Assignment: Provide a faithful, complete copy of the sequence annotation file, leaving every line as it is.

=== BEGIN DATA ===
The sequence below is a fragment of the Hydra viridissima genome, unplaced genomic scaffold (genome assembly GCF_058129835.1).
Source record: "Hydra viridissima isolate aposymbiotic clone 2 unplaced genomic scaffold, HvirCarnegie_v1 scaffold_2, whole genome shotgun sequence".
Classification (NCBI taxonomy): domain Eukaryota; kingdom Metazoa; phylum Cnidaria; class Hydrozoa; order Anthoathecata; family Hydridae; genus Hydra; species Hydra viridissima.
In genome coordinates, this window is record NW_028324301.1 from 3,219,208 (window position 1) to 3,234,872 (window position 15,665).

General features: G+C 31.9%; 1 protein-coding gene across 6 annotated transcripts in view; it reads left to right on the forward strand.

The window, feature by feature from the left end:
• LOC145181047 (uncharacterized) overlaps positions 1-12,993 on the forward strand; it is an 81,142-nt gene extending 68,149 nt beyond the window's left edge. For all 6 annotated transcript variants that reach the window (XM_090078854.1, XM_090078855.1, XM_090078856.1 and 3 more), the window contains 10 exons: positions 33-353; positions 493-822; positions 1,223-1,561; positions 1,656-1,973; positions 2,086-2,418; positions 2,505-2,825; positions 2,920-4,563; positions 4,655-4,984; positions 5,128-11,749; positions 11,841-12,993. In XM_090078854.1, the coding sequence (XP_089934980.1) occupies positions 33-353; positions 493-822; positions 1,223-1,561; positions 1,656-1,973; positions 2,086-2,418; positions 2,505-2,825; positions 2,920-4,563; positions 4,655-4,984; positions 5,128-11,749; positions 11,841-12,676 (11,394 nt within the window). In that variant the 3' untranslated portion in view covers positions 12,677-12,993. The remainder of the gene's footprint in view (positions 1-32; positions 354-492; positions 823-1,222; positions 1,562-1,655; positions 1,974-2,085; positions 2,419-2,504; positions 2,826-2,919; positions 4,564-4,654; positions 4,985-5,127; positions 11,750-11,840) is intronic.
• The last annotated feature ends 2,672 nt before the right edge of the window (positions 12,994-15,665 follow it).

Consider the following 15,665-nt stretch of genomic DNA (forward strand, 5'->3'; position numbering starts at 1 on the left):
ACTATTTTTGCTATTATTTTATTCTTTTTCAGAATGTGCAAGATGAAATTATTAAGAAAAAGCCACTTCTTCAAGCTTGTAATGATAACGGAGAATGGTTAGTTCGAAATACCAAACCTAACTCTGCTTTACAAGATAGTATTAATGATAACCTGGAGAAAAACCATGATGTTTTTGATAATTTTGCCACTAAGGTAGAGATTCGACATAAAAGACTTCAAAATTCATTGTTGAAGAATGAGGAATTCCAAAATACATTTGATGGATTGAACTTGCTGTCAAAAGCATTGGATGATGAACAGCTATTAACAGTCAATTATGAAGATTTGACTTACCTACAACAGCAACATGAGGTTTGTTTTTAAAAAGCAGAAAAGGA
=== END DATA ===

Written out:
The sequence below is a fragment of the Hydra viridissima genome, unplaced genomic scaffold (genome assembly GCF_058129835.1).
Source record: "Hydra viridissima isolate aposymbiotic clone 2 unplaced genomic scaffold, HvirCarnegie_v1 scaffold_2, whole genome shotgun sequence".
Classification (NCBI taxonomy): domain Eukaryota; kingdom Metazoa; phylum Cnidaria; class Hydrozoa; order Anthoathecata; family Hydridae; genus Hydra; species Hydra viridissima.
In genome coordinates, this window is record NW_028324301.1 from 3,219,208 (window position 1) to 3,234,872 (window position 15,665).

General features: G+C 31.9%; 1 protein-coding gene across 6 annotated transcripts in view; it reads left to right on the forward strand.

The window, feature by feature from the left end:
• LOC145181047 (uncharacterized) overlaps positions 1-12,993 on the forward strand; it is an 81,142-nt gene extending 68,149 nt beyond the window's left edge. For all 6 annotated transcript variants that reach the window (XM_090078854.1, XM_090078855.1, XM_090078856.1 and 3 more), the window contains 10 exons: positions 33-353; positions 493-822; positions 1,223-1,561; positions 1,656-1,973; positions 2,086-2,418; positions 2,505-2,825; positions 2,920-4,563; positions 4,655-4,984; positions 5,128-11,749; positions 11,841-12,993. In XM_090078854.1, the coding sequence (XP_089934980.1) occupies positions 33-353; positions 493-822; positions 1,223-1,561; positions 1,656-1,973; positions 2,086-2,418; positions 2,505-2,825; positions 2,920-4,563; positions 4,655-4,984; positions 5,128-11,749; positions 11,841-12,676 (11,394 nt within the window). In that variant the 3' untranslated portion in view covers positions 12,677-12,993. The remainder of the gene's footprint in view (positions 1-32; positions 354-492; positions 823-1,222; positions 1,562-1,655; positions 1,974-2,085; positions 2,419-2,504; positions 2,826-2,919; positions 4,564-4,654; positions 4,985-5,127; positions 11,750-11,840) is intronic.
• The last annotated feature ends 2,672 nt before the right edge of the window (positions 12,994-15,665 follow it).

Consider the following 15,665-nt stretch of genomic DNA (forward strand, 5'->3'; position numbering starts at 1 on the left):
ACTATTTTTGCTATTATTTTATTCTTTTTCAGAATGTGCAAGATGAAATTATTAAGAAAAAGCCACTTCTTCAAGCTTGTAATGATAACGGAGAATGGTTAGTTCGAAATACCAAACCTAACTCTGCTTTACAAGATAGTATTAATGATAACCTGGAGAAAAACCATGATGTTTTTGATAATTTTGCCACTAAGGTAGAGATTCGACATAAAAGACTTCAAAATTCATTGTTGAAGAATGAGGAATTCCAAAATACATTTGATGGATTGAACTTGCTGTCAAAAGCATTGGATGATGAACAGCTATTAACAGTCAATTATGAAGATTTGACTTACCTACAACAGCAACATGAGGTTTGTTTTTAAAAAGCAGAAAAGGA